- Badische Zeitung
 (Georg Rudiger)
, 2017
A passionate performance well-served by the orchestra’s unique sound.
- Destimed
 (Michel Egea)
, 2017
Laurence Equilbey…has at her disposal a very high level ensemble, which shows in Der Freischütz powerful and theatrical sound effects.
- Opéra Magazine
 (Richard Martet)
, 2017
She likes speedy tempi, but always leaves room for nuances, atmosphere, variation and warmth. In addition, she structures this one-and-a-half hour performance as a rounded narrative, which lacked nothing and nothing was overpowered. Above all, she holds the instruments and voices in an unrestrained balance, allowing neither the choir nor the singers to dominate.
- Süddeutsche Zeitung
 (Reinhard Bembreck)
The master of ceremonies is a mistress: the conductor Laurence Equilbey, founder of Insula orchestra. She promised a surprise programme. It is also a bold choice: long extracts from Mozart’s La Finta Giardiniera, in its German Singspiel version, Die Gärtnerin aus Liebe, with a brilliant cast of French soloists.
- Le Monde
 (Marie-Aude Roux)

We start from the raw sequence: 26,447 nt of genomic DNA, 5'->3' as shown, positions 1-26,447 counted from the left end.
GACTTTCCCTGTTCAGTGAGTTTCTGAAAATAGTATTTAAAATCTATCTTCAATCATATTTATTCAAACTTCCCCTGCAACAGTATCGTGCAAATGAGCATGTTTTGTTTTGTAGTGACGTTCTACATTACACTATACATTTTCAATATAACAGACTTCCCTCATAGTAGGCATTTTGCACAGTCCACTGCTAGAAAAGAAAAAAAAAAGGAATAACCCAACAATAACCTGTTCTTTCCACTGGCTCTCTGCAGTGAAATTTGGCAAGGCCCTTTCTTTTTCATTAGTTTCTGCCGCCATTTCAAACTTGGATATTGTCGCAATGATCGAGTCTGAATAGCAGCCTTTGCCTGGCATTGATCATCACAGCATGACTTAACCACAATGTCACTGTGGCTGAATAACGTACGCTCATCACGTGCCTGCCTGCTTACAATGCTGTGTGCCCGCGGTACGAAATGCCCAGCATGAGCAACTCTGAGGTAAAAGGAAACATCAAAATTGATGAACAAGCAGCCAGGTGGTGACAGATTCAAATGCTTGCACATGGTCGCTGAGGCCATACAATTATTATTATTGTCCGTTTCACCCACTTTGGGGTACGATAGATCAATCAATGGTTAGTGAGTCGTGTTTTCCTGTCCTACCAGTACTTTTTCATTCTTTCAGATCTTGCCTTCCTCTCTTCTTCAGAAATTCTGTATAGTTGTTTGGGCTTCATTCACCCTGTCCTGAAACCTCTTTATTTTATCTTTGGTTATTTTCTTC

The musicians of Insula orchestra, led by conductor Laurence Equilbey, bring out all the nuances in the score with a formal lightness of touch that only serves to magnify the work. Equilbey, in a state of grace, conducts weightlessly, discernibly illustrating the influence of Carl Philip Emmanuel Bach on Haydn’s writing.
- La Provence
 (Jean-Rémi Barland)
, 2017
Insula Orchestra and Laurence Equilbey gave a very fine concert of music by Schubert, featuring a version of the Unfinished Symphony of a quality that one would like to hear more often.(…) Insula Orchestra, with its transparent timbres, the outstanding quality of its individual musicians, and myriad dynamic variations at its fingertips, literally enchanted the audience at the Metz Arsenal, accustomed to more heavyweight symphony orchestra formats. The size of the main auditorium at the Arsenal in no way impaired the legibility of the immensely subtle interpretation led by Laurence Equilbey, absolutely on top of her game. The quality of the treatment, creating the impression that one was hearing the premiere of a piece that one yet felt one knew by heart, seems to definitively inter the controversy about the need, or otherwise, to play the nineteenth century repertory on period instruments.